Just as discourse on racism is framed to cater for White people’s feelings, discussions on women’s rights protect men’s egos. We focus on what women can do to avoid rape (don’t go out at night, don’t wear tight clothes, don’t drink too much) rather than saying the truth, the simple truth, that rape would not happen if men did not commit it. We as women are also to blame for the continuing existence of sexism in our countries, for our fears of speaking to men about our experiences. We have been raised to please men, and this hinders our ability to speak out against sexism. We buy into ideals of what women should be; should wear; should say; how many calories we must eat, how – despite everything else we may do – we are still a failure if we cannot get a man. Sexism exists because of our inability to externalise our experiences to men, just as you cannot externalise yours to White people.
But, as you said to me about racism, sexism also exists because men perpetuate it just as White people perpetuate racism. I say to you, as you said so truly to me: that men, every single one of them, are complicit in this sexism because they benefit directly from it.
I am not saying this to separate us; I am saying it to bind us. I am writing this to you because I want you to know that, as of today, I no longer feel that I am unable to speak out against racism. In the early beginnings of the Civil Rights Movement and the Women’s Movement, women and Black people worked together. We drifted apart because we were unable to see that it is the same fight that we are engaged in, although it manifests itself in different ways. It is the fight of groups that have long been oppressed through nuanced structures in our society that deny our ability to self-realisation. It is the fight for equality and the essential nature of what it means to be human. Your article helped me to realise this today. You started your address by quoting the wonderful Nigerian author Chimamanda Ngozi Adichie. I would like to end by quote her talk “We Should All be Feminists”:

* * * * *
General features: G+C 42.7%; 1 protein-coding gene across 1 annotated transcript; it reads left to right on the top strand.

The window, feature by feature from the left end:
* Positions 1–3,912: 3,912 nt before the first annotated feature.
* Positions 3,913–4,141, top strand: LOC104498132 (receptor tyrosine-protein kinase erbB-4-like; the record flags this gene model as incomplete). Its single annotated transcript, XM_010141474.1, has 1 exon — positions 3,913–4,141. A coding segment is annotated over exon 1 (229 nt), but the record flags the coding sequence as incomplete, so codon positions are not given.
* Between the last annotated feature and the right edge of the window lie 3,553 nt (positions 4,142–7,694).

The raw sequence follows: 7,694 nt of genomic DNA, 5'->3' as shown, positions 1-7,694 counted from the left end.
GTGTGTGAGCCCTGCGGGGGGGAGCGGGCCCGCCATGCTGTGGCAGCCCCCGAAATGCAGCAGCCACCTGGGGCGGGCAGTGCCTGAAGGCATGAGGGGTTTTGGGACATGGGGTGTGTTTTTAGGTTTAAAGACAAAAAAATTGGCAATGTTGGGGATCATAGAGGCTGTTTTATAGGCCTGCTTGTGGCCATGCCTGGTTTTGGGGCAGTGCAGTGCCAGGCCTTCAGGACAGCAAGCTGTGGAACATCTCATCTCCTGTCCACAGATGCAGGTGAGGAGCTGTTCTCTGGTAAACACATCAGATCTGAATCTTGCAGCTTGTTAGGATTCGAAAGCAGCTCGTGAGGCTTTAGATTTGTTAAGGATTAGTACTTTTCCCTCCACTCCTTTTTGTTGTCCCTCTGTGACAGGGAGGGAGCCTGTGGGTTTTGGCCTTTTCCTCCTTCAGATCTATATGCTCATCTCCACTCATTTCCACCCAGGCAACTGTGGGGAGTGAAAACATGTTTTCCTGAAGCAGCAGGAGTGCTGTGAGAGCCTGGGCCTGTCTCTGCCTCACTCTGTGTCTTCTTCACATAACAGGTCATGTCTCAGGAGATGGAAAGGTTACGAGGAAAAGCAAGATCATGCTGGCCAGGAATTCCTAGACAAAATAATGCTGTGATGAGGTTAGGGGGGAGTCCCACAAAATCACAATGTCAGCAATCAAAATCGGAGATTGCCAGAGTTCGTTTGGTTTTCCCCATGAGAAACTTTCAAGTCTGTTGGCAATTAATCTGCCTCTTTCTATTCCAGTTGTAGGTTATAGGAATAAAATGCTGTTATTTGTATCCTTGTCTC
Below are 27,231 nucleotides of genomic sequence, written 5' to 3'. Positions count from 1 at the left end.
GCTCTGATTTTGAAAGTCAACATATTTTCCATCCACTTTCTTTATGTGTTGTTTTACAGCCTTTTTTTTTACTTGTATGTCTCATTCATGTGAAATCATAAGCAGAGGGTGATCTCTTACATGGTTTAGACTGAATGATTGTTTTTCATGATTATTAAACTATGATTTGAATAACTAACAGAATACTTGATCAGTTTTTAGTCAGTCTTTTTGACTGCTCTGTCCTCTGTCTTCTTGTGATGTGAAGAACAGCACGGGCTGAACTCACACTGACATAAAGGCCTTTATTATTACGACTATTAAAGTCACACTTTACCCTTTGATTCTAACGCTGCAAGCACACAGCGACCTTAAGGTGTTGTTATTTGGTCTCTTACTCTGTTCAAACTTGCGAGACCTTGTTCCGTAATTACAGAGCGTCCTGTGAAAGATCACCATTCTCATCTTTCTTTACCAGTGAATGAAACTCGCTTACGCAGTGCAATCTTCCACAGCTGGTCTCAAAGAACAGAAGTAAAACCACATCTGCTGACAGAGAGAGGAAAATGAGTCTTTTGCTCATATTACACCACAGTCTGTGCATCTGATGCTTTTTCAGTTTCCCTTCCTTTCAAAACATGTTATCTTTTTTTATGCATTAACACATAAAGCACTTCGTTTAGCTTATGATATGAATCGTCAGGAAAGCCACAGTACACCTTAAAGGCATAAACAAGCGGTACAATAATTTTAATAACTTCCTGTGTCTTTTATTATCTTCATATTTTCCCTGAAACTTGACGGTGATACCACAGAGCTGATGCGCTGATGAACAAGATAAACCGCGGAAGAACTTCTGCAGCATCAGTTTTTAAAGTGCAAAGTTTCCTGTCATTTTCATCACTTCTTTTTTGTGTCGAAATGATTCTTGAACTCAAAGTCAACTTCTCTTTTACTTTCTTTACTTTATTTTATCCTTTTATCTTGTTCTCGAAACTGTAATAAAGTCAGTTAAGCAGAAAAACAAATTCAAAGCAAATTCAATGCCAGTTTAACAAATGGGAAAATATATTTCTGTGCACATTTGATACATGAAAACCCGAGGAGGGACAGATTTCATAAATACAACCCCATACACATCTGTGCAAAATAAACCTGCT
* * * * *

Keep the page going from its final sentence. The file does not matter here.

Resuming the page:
“Gender as it functions today is a grave injustice. I am angry. We should all be angry. Anger has a long history of bringing positive change. In addition to anger, I am hopeful, because I believe in the ability of human beings to remake themselves for the better.”
Racism is a grave injustice as well. I am not afraid of being angry any more. I am not afraid of whether it is my place to speak out for Black people. I, racist, and you, sexist, stand at opposite ends of the world fighting separately for something that should be fought together. Together, we have an avenue to speak to and for each other – you as Black men and women, and us as White and Black women. Together, we have the ability to remake this world, and ourselves, for the better.